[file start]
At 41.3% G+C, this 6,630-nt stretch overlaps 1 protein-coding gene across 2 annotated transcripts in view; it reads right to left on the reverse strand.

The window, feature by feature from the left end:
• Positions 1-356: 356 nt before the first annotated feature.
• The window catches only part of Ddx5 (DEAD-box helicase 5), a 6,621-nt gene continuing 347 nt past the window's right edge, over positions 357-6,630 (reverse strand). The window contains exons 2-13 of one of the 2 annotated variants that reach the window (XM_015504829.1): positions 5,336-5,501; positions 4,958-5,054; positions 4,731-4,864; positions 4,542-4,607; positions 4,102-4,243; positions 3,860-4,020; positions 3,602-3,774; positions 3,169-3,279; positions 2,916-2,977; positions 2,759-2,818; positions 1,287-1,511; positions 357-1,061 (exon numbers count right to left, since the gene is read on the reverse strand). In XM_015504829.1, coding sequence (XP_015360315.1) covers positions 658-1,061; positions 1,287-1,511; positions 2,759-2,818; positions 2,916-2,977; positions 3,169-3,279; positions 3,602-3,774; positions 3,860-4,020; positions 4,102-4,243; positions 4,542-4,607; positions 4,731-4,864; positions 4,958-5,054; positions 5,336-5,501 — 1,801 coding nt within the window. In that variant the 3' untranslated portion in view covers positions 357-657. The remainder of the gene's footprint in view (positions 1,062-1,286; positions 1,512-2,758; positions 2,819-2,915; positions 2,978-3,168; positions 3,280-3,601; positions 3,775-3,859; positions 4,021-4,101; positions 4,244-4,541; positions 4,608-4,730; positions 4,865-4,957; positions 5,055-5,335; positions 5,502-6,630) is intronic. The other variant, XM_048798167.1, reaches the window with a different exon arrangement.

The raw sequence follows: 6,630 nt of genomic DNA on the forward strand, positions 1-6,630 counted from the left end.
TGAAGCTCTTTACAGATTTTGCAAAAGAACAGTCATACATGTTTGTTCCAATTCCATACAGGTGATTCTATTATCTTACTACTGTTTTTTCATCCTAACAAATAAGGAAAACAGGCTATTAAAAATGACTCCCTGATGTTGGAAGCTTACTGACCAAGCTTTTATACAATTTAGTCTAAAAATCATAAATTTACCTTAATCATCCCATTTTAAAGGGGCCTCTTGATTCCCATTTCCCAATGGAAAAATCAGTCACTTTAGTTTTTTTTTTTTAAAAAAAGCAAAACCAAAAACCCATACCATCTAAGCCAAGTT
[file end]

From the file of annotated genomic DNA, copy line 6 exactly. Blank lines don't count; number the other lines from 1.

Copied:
TGAAGCTCTTTACAGATTTTGCAAAAGAACAGTCATACATGTTTGTTCCAATTCCATACAGGTGATTCTATTATCTTACTACTGTTTTTTCATCCTAACAAATAAGGAAAACAGGCTATTAAAAATGACTCCCTGATGTTGGAAGCTTACTGACCAAGCTTTTATACAATTTAGTCTAAAAATCATAAATTTACCTTAATCATCCCATTTTAAAGGGGCCTCTTGATTCCCATTTCCCAATGGAAAAATCAGTCACTTTAGTTTTTTTTTTTTAAAAAAAGCAAAACCAAAAACCCATACCATCTAAGCCAAGTT